I’m flying home to Virginia at an altitude of 10,000 feet and climbing. As my eyes drink in the sight of the gorgeous desert mountain below, I feel I want never to forget what I am seeing. I silently whisper, Good bye, Las Vegas. I don’t think I’ll ever be back, now that Norma is gone. I let profound sadness briefly embrace me as I think of her life, of her love of the outdoor world, rich knowledge of geology, and much more. And then I accept, with regret as always, that there’s a time to say hello and a time to say good-bye.
I think of the Glioblastoma Support Group Norma had joined two years earlier. I’d felt so privileged to go with her. There was Todd, who’d founded the group after his own diagnosis, Norma, Betty, and several others with whom I’d become deeply connected. They became each other’s lifelines: sharing their experiences, what treatment had helped, what hadn’t, and what experimental treatment they were trying out for the brain cancer for which there presently remains no cure. They are all gone now, two years later, despite their valiant efforts and courage. Every one of them, gone. I think of each dear face, each story, each supporting family member by their sides and I am so thankful I knew them all. Good bye, dear ones.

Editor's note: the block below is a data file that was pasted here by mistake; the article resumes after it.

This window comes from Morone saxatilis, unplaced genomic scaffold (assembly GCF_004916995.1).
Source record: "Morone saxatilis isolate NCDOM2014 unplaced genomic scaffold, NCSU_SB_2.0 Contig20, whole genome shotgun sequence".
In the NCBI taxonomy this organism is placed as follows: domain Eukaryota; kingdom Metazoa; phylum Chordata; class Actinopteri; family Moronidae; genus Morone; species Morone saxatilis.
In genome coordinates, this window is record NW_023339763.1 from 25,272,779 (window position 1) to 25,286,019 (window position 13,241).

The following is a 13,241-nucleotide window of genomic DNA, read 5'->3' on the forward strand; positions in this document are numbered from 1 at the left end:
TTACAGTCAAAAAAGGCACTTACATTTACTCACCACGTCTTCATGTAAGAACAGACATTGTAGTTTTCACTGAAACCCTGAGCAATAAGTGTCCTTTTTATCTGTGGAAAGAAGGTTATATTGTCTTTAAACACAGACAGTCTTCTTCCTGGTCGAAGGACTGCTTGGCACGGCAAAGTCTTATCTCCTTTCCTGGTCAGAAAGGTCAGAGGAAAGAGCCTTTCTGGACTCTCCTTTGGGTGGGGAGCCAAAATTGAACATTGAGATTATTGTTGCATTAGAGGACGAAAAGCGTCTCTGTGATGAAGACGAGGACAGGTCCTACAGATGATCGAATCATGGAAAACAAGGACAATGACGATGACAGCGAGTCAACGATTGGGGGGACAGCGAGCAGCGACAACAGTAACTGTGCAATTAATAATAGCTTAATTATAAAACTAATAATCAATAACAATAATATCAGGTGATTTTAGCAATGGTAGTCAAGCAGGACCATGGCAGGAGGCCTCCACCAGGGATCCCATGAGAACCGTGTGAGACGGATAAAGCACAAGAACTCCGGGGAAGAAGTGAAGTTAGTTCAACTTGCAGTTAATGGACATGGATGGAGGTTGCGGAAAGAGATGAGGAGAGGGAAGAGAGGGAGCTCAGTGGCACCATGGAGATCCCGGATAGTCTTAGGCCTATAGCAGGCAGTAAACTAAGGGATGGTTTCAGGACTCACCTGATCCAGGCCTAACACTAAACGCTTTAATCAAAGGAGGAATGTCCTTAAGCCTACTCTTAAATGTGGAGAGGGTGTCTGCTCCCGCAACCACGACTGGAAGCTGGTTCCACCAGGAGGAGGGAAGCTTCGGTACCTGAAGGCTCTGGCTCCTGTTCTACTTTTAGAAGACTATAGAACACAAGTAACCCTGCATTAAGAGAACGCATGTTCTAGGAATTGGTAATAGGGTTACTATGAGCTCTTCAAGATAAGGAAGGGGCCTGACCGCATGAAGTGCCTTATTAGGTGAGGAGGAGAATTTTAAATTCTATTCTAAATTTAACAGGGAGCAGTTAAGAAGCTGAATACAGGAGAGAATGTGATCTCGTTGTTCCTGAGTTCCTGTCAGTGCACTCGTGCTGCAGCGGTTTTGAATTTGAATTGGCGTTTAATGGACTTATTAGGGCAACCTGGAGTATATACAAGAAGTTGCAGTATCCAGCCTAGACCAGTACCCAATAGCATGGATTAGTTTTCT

I’ve just spent the past week with Norma’s sister, Linda, at Norma’s desert home in Las Vegas’ outskirts, where the amazing lights of the Vegas strip were in view yet far enough away to not impede the rich solitude of her home, overlooked by beautiful Lonesome Mountain. There she had created a unique landscape on her property that reflected her love of the natural world and the unusual plants and rocks it offered as gifts.
The night I arrived, I stepped outside alone into the dark night onto the pool patio. The desert breeze blew sturdily and I found myself centered in a rush of wind that caused Norma’s huge lavender plants and grasses and flowers to bend, to reach out and touch me. Surround me. Reminding me that while she traveled the world, home was here. As I stood, open to anything else the night would bring, these words silently arrive: I am still here… This place will always be part of me… Remember me….
I think back to two years when I stayed with Norma for several weeks after her initial surgery. Chemo. Radiation. Her glioblastoma support group. Losing her hair. Falling down. Working to regain the use of her right arm again and strengthen her legs. Loss of appetite. Losing weight. Struggling to create food that appealed to her compromised body. Our shared time was often intense, yet we had some moments of deep, rich conversation.
One night shortly after I’d arrived, I asked, “Norma, what’s on your bucket list that I can help you do while I’m here?”